# Body Size and Scaling

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06-Feb-2016Category

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Body Size and ScalingSize Matters in Physiology

Living Organisms Come in a Huge Range of Sizes!Pleuropneumonia-like organisms (Mycoplasma) 0.1 pg (10-13 g)Rotifers0.01 g (10-8 g)Blue Whale (Balaenoptera musculus)10,000 kg (108 g)Giant Redwood Trees (Sequoia spp.) = even bigger!Living organisms range 1021+ in size Animals range 1016 in size

Size Profoundly Influences PhysiologyGravityCirculationMovement and LocomotionSurface Area/Volume RatioRespirationDigestionWater BalanceThermoregulation

ScalingChanges in body proportion often accompany changes in body sizeboth ontogenic and phylogenice.g. changes in proportions from human fetus to adult

Allometry1. The study of differential growth 2. The study of biological scaling

Allometric EquationY = aXb (a power function)

Y = body part being measured in relationship to the size of the organismX = measure of size used for basis of comparison usually a measure of whole body sizea = initial growth index size of Y when X = 1b = scaling exponent proportional change in Y per unit X

The Scaling Exponent (b) Defines the Type of Scaling RelationshipIf b = 1, there is no differential growththe relative size of Y to X is the same at all values of Xisometry (geometric similarity)

The Scaling Exponent (b) Defines the Type of Scaling RelationshipIf b < 1, Y increases at a slower rate than Xas X increases, Y becomes relatively smallernegative allometryHead Length (cm)

The Scaling Exponent (b) Defines the Type of Scaling RelationshipIf b > 1, Y increases at a faster rate than Xas X increases, Y becomes relatively largerpositive allometry

AllometryAllometric Data Can Also Be Expressed as Linear Functions of Log-Transformed Data

Y = aXblog Y = log a + b log X

the slope of the line (b) indicates the type of scaling relationship

Types of Scaling RelationshipsIf b = 1, isometry (geometric similarity)If b < 1, negative allometryIf b > 1, positive allometry

The Catch: Above is true only when we compare like dimensions (e.g. length to length, mass to mass).

Isometry for Different DimensionsExample: Head Length vs. Body LengthLinear dimension (m1) vs. linear dimension (m1)Isometry: m1/m1, b = 1/1 = 1.0Example: Head Length vs. Body MassLinear Dimension (m1) vs. Cubic Dimension (m3)Isometry: m1/m3, b = 1/3 = 0.33Example: Surface Area vs. Body MassSquare Dimension (m2) vs. Cubic Dimension (m3)Isometry: m2/m3, b = 2/3 = 0.67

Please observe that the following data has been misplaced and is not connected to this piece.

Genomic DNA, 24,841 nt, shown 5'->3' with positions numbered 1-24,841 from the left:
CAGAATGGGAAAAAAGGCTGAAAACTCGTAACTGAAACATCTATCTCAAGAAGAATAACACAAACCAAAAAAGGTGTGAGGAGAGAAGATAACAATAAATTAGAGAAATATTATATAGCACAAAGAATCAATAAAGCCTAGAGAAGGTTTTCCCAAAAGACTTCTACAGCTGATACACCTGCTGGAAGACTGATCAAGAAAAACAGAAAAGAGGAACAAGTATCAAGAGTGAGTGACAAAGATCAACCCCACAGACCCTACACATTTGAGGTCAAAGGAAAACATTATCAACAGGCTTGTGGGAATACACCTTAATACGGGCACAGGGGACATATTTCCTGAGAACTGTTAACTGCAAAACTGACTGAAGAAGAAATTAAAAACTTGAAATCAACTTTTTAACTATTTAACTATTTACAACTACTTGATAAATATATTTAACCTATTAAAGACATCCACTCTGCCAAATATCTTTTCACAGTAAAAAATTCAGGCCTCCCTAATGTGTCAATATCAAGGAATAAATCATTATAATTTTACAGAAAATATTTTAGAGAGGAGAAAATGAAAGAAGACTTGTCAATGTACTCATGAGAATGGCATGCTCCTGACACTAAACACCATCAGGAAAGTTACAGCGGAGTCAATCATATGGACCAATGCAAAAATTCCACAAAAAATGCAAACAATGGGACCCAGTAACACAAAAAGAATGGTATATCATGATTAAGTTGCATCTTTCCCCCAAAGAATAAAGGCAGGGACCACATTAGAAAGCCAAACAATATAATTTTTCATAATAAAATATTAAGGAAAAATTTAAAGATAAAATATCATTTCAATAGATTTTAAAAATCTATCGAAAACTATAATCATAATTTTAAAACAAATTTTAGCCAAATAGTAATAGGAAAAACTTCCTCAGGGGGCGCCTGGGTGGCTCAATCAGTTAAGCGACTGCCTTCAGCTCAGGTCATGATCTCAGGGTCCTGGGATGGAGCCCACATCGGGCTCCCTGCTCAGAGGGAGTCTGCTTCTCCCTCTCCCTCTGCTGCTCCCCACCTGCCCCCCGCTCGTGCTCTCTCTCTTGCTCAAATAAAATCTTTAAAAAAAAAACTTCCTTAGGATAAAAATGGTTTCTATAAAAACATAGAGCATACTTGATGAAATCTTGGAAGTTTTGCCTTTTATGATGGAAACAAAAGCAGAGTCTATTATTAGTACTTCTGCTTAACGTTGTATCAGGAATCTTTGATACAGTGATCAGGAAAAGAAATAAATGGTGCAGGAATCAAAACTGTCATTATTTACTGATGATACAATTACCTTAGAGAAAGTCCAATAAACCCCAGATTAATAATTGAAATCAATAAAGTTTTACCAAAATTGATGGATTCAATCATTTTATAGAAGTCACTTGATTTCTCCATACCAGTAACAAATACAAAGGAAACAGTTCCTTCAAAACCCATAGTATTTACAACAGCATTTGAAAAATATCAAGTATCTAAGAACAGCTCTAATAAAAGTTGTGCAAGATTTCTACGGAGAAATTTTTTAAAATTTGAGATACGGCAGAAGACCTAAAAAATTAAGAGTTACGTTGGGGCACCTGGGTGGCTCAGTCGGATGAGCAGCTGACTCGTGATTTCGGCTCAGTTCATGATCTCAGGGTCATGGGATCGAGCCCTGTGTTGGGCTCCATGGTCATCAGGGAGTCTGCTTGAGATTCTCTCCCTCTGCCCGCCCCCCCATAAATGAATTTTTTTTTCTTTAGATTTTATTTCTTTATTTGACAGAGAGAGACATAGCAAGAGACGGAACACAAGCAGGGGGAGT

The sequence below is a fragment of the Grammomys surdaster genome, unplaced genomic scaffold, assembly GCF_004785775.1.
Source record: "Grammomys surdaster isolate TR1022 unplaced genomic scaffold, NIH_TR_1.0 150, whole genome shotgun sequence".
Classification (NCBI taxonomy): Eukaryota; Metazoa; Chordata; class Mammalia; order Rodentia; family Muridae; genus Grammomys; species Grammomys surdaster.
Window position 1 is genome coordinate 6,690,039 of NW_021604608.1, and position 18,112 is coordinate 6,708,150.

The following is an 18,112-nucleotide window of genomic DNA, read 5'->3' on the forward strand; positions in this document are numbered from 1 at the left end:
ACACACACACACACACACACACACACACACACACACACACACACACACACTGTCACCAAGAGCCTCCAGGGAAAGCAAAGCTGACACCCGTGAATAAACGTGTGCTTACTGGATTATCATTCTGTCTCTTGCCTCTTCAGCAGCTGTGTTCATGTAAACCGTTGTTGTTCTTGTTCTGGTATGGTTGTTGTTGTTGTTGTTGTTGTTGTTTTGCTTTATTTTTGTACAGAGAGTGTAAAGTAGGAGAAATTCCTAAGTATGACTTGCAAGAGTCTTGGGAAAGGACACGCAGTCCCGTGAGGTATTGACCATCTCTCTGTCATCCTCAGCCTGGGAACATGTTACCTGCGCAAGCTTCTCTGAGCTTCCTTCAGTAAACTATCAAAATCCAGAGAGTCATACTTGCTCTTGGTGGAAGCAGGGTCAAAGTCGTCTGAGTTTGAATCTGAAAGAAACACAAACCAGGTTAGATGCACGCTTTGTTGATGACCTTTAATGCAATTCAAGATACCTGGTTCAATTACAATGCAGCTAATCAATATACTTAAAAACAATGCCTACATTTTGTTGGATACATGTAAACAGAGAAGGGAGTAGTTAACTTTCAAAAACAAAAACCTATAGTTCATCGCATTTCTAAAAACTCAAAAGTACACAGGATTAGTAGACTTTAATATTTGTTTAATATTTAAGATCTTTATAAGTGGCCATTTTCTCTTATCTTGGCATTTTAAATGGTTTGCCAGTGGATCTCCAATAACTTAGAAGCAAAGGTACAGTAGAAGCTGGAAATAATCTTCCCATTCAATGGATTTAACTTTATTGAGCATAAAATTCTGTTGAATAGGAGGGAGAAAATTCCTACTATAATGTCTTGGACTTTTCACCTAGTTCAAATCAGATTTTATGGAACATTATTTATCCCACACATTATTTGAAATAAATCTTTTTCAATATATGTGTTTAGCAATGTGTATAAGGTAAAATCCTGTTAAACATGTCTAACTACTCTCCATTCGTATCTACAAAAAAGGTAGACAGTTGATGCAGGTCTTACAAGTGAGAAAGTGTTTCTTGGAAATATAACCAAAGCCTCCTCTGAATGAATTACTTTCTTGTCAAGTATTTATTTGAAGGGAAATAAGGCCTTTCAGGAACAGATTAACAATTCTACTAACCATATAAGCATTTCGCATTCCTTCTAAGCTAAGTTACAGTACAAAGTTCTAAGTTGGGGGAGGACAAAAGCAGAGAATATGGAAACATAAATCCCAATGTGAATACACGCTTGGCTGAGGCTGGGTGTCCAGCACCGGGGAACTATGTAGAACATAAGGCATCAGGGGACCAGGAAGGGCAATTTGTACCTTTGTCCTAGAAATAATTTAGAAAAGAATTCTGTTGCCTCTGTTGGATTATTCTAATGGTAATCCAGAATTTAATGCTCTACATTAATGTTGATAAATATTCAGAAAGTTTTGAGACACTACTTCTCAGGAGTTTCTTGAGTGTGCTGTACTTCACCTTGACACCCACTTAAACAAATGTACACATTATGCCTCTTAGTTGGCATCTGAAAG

Differential Scaling is Common

1 cm1 cm10 cm10 cm10 cmLimb cross-sectional area = 1 cm X 1 cm = 1 cm2Volume = 10 cm X 10 cm X 10 cm = 1000 cm3Estimated mass = 1000 gWeight loading on limb = 1000g / 1 cm2 Hypothetical one-legged cuboid animalExample: Support of Weight by the Limbs

10 cm10 cm100 cm100 cm100 cmLimb cross-sectional area = 10 cm X 10 cm = 100 cm2Volume = 100 cm X 100 cm X 100 cm = 1,000,000 cm3Estimated mass = 1,000,000 gWeight loading on limb = 1,000,000g / 100 cm2 = 10,000 g/cm2Increase all linear dimensions tenfoldExample: Support of Weight by the Limbs

33.3 cm33.3 cm100 cm100 cm100 cmLimb cross-sectional area = 33.3 cm X 33.3 cm = 1000 cm2Volume = 100 cm X 100 cm X 100 cm = 1,000,000 cm3Estimated mass = 1,000,000 gWeight loading on limb = 1,000,000g / 1000 cm2 = 1000 g/cm2Need a proportionately thicker limb bone to support the increased massExample: Support of Weight by the Limbs

Scaling of Skeleton MassExpect b = 1 for isometryHowever, because of increased weight loading, may expect b > 1Typical scaling: b = 1.12skeleton becomes relatively more massive with increased body sizecompensates for increased weight loading

Scaling of Skeleton MassScaling of 1.12 does not fully compensate for weight loading with increased mass:Length Mass1/3Skeletal Mass Cross-Sectional Area * LengthCross-Sectional Area Body MassSkeletal Mass Body Mass * LengthSkeletal Mass Body Mass * Body Mass1/3Skeletal Mass4/3Skeletal Mass1.33 expected for isometry of weight loading

Scaling of Skeleton MassWhy not scale at 1.33?Mass of skeleton contributes to mass of animalincreased skeletal mass limits movement and ability of skeleton to absorb physical shocksthe thicker the skeleton, the greater the chance of fracture

Scaling of Skeleton MassHow can animals increase in size without becoming all skeleton?Animals accept lower safety factorgenerally, skeleton is about 10x as strong as needed to support the animals weightDecreased locomotor performanceAlter morphology to reduce stress on the skeletonAlter chemical composition of skeletone.g. human limb bones - relatively more slender in adults

How Does Differential Scaling Arise?Differences in size among animals are due primarily to differences in cell numberDuring embryonic development, cells differentiate and give rise to germinal centerseach part of an organism arises from one or more germinal centers

How Does Differential Scaling Arise?Rate at which a part grows depends on number of germinal centers and rate of cell divisionFor Y = aXba number of germinal centers contributing to a particular body regionb ratio of the frequencies of cell division between Y and X